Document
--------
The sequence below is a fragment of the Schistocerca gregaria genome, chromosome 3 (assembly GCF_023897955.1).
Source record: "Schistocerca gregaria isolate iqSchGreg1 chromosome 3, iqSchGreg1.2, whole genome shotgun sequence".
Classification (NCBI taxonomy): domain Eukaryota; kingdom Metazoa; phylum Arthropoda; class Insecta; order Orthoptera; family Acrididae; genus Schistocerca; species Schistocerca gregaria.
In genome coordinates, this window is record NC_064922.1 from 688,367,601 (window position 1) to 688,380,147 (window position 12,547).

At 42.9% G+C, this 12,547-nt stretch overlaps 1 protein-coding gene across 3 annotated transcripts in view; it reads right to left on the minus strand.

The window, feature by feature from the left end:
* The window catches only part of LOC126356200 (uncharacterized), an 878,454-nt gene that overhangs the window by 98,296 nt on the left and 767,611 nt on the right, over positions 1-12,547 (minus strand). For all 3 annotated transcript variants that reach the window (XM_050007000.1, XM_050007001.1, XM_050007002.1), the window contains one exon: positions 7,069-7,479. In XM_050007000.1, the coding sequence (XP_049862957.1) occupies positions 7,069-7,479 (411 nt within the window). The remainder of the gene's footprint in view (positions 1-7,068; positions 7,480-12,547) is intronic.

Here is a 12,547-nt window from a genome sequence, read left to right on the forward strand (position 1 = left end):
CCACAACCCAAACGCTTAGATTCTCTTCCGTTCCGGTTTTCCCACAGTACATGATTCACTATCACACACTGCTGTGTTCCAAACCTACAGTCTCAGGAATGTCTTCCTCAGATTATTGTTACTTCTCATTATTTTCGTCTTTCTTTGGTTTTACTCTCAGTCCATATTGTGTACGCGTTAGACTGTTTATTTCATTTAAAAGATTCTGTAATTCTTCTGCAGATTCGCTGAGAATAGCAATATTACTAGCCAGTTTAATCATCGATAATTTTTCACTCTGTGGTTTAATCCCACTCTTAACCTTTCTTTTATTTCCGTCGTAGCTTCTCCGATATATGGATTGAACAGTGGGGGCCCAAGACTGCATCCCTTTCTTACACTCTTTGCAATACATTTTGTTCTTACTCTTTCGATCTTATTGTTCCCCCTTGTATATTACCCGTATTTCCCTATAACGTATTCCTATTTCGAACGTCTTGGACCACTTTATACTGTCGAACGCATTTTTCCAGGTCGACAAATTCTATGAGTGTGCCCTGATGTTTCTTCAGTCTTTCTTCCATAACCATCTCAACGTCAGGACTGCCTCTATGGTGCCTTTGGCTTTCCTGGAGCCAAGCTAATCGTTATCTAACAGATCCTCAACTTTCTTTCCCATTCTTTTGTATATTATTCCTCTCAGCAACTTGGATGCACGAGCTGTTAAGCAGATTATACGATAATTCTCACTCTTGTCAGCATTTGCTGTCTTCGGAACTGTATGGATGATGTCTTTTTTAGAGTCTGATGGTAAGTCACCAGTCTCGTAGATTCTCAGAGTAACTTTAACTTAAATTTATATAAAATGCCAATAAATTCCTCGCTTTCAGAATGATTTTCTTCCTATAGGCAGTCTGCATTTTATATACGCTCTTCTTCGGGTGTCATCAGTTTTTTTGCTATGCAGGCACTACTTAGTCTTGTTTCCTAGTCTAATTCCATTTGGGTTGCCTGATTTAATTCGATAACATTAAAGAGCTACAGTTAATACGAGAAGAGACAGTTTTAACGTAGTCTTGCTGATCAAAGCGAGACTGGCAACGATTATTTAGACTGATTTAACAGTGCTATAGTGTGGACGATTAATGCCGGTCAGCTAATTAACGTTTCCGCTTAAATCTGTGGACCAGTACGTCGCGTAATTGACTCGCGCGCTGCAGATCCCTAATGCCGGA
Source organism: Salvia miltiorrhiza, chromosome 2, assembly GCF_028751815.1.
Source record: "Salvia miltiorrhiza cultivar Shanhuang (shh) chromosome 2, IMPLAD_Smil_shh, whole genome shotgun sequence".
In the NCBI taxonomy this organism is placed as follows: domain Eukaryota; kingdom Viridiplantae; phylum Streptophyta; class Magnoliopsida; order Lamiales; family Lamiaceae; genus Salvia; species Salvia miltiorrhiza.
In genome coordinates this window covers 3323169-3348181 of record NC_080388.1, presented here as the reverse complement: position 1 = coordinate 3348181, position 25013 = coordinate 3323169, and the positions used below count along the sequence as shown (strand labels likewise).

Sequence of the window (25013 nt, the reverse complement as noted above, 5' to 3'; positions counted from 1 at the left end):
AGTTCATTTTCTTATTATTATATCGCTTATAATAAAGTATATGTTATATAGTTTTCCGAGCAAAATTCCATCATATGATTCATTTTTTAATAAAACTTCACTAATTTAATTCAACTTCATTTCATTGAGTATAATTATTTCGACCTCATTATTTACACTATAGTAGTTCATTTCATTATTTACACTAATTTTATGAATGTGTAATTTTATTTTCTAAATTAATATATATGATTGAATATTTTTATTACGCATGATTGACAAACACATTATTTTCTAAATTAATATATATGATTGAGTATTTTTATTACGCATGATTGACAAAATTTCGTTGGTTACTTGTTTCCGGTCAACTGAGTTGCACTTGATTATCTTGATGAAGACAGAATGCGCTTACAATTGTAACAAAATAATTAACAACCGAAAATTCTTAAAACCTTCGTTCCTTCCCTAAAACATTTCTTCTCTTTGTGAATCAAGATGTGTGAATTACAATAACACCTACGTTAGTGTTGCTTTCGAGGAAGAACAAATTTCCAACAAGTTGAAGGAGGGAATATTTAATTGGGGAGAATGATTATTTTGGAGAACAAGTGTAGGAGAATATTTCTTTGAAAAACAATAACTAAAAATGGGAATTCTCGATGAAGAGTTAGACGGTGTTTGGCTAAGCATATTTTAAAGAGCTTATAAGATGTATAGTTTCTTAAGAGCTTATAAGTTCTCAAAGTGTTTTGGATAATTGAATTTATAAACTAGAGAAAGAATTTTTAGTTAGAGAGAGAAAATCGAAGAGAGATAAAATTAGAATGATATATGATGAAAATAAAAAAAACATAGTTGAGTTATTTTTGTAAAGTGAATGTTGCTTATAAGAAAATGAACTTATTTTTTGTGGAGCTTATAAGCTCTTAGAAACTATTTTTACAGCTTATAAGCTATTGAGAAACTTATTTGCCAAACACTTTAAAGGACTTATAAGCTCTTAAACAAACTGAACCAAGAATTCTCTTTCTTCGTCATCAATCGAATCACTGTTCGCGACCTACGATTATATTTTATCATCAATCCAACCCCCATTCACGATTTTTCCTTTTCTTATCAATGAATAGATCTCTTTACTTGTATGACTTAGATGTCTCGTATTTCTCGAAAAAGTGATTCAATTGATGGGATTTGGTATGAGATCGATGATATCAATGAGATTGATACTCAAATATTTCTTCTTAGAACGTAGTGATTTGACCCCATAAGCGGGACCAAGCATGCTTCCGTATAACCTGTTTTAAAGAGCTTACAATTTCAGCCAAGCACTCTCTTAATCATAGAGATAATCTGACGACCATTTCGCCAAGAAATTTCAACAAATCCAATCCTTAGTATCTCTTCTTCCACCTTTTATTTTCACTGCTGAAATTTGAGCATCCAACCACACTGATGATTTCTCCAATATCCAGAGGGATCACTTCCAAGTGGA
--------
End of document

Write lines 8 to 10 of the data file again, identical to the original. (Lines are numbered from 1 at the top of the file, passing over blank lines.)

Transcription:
Here is a 12,547-nt window from a genome sequence, read left to right on the forward strand (position 1 = left end):
CCACAACCCAAACGCTTAGATTCTCTTCCGTTCCGGTTTTCCCACAGTACATGATTCACTATCACACACTGCTGTGTTCCAAACCTACAGTCTCAGGAATGTCTTCCTCAGATTATTGTTACTTCTCATTATTTTCGTCTTTCTTTGGTTTTACTCTCAGTCCATATTGTGTACGCGTTAGACTGTTTATTTCATTTAAAAGATTCTGTAATTCTTCTGCAGATTCGCTGAGAATAGCAATATTACTAGCCAGTTTAATCATCGATAATTTTTCACTCTGTGGTTTAATCCCACTCTTAACCTTTCTTTTATTTCCGTCGTAGCTTCTCCGATATATGGATTGAACAGTGGGGGCCCAAGACTGCATCCCTTTCTTACACTCTTTGCAATACATTTTGTTCTTACTCTTTCGATCTTATTGTTCCCCCTTGTATATTACCCGTATTTCCCTATAACGTATTCCTATTTCGAACGTCTTGGACCACTTTATACTGTCGAACGCATTTTTCCAGGTCGACAAATTCTATGAGTGTGCCCTGATGTTTCTTCAGTCTTTCTTCCATAACCATCTCAACGTCAGGACTGCCTCTATGGTGCCTTTGGCTTTCCTGGAGCCAAGCTAATCGTTATCTAACAGATCCTCAACTTTCTTTCCCATTCTTTTGTATATTATTCCTCTCAGCAACTTGGATGCACGAGCTGTTAAGCAGATTATACGATAATTCTCACTCTTGTCAGCATTTGCTGTCTTCGGAACTGTATGGATGATGTCTTTTTTAGAGTCTGATGGTAAGTCACCAGTCTCGTAGATTCTCAGAGTAACTTTAACTTAAATTTATATAAAATGCCAATAAATTCCTCGCTTTCAGAATGATTTTCTTCCTATAGGCAGTCTGCATTTTATATACGCTCTTCTTCGGGTGTCATCAGTTTTTTTGCTATGCAGGCACTACTTAGTCTTGTTTCCTAGTCTAATTCCATTTGGGTTGCCTGATTTAATTCGATAACATTAAAGAGCTACAGTTAATACGAGAAGAGACAGTTTTAACGTAGTCTTGCTGATCAAAGCGAGACTGGCAACGATTATTTAGACTGATTTAACAGTGCTATAGTGTGGACGATTAATGCCGGTCAGCTAATTAACGTTTCCGCTTAAATCTGTGGACCAGTACGTCGCGTAATTGACTCGCGCGCTGCAGATCCCTAATGCCGGA
Source organism: Salvia miltiorrhiza, chromosome 2, assembly GCF_028751815.1.